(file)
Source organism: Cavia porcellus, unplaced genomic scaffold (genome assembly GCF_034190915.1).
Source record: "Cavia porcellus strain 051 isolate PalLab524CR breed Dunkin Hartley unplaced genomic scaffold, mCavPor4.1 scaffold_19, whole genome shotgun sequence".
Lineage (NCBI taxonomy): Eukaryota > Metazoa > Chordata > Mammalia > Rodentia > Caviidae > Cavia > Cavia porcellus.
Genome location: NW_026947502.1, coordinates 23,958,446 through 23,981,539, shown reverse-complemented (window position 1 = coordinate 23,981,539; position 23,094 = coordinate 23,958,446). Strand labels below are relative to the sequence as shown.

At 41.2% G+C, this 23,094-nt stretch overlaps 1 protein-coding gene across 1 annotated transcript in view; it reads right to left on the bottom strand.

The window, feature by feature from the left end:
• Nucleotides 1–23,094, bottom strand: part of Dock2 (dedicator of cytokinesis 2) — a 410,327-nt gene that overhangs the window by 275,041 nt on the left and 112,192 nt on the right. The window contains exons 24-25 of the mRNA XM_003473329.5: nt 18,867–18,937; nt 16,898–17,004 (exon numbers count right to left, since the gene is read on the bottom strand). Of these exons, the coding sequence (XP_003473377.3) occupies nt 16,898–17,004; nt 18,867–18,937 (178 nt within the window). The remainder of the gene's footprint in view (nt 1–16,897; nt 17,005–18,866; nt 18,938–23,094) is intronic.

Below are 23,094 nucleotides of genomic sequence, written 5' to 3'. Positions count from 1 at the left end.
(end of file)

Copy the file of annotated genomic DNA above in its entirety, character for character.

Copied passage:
Source organism: Cavia porcellus, unplaced genomic scaffold (genome assembly GCF_034190915.1).
Source record: "Cavia porcellus strain 051 isolate PalLab524CR breed Dunkin Hartley unplaced genomic scaffold, mCavPor4.1 scaffold_19, whole genome shotgun sequence".
Lineage (NCBI taxonomy): Eukaryota > Metazoa > Chordata > Mammalia > Rodentia > Caviidae > Cavia > Cavia porcellus.
Genome location: NW_026947502.1, coordinates 23,958,446 through 23,981,539, shown reverse-complemented (window position 1 = coordinate 23,981,539; position 23,094 = coordinate 23,958,446). Strand labels below are relative to the sequence as shown.

At 41.2% G+C, this 23,094-nt stretch overlaps 1 protein-coding gene across 1 annotated transcript in view; it reads right to left on the bottom strand.

The window, feature by feature from the left end:
• Nucleotides 1–23,094, bottom strand: part of Dock2 (dedicator of cytokinesis 2) — a 410,327-nt gene that overhangs the window by 275,041 nt on the left and 112,192 nt on the right. The window contains exons 24-25 of the mRNA XM_003473329.5: nt 18,867–18,937; nt 16,898–17,004 (exon numbers count right to left, since the gene is read on the bottom strand). Of these exons, the coding sequence (XP_003473377.3) occupies nt 16,898–17,004; nt 18,867–18,937 (178 nt within the window). The remainder of the gene's footprint in view (nt 1–16,897; nt 17,005–18,866; nt 18,938–23,094) is intronic.

Below are 23,094 nucleotides of genomic sequence, written 5' to 3'. Positions count from 1 at the left end.